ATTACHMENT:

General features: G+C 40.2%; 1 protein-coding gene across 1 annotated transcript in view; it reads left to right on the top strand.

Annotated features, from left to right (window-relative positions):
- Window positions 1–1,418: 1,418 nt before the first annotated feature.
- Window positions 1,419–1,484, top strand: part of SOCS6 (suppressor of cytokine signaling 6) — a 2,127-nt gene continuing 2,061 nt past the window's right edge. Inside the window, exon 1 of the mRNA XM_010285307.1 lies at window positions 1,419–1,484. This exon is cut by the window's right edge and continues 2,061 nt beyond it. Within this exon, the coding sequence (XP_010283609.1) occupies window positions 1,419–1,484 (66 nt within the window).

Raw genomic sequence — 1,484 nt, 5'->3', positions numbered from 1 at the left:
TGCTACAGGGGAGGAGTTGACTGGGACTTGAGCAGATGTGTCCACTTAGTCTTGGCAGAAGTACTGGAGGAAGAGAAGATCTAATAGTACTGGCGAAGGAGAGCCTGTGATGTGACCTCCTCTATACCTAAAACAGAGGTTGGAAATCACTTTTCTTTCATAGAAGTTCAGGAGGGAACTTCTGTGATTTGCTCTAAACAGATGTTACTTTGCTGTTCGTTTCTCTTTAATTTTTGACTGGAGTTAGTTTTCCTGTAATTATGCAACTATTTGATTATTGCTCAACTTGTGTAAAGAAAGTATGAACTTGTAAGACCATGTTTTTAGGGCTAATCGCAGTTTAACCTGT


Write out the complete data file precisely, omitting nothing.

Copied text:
General features: G+C 40.2%; 1 protein-coding gene across 1 annotated transcript in view; it reads left to right on the top strand.

Annotated features, from left to right (window-relative positions):
- Window positions 1–1,418: 1,418 nt before the first annotated feature.
- Window positions 1,419–1,484, top strand: part of SOCS6 (suppressor of cytokine signaling 6) — a 2,127-nt gene continuing 2,061 nt past the window's right edge. Inside the window, exon 1 of the mRNA XM_010285307.1 lies at window positions 1,419–1,484. This exon is cut by the window's right edge and continues 2,061 nt beyond it. Within this exon, the coding sequence (XP_010283609.1) occupies window positions 1,419–1,484 (66 nt within the window).

Raw genomic sequence — 1,484 nt, 5'->3', positions numbered from 1 at the left:
TGCTACAGGGGAGGAGTTGACTGGGACTTGAGCAGATGTGTCCACTTAGTCTTGGCAGAAGTACTGGAGGAAGAGAAGATCTAATAGTACTGGCGAAGGAGAGCCTGTGATGTGACCTCCTCTATACCTAAAACAGAGGTTGGAAATCACTTTTCTTTCATAGAAGTTCAGGAGGGAACTTCTGTGATTTGCTCTAAACAGATGTTACTTTGCTGTTCGTTTCTCTTTAATTTTTGACTGGAGTTAGTTTTCCTGTAATTATGCAACTATTTGATTATTGCTCAACTTGTGTAAAGAAAGTATGAACTTGTAAGACCATGTTTTTAGGGCTAATCGCAGTTTAACCTGT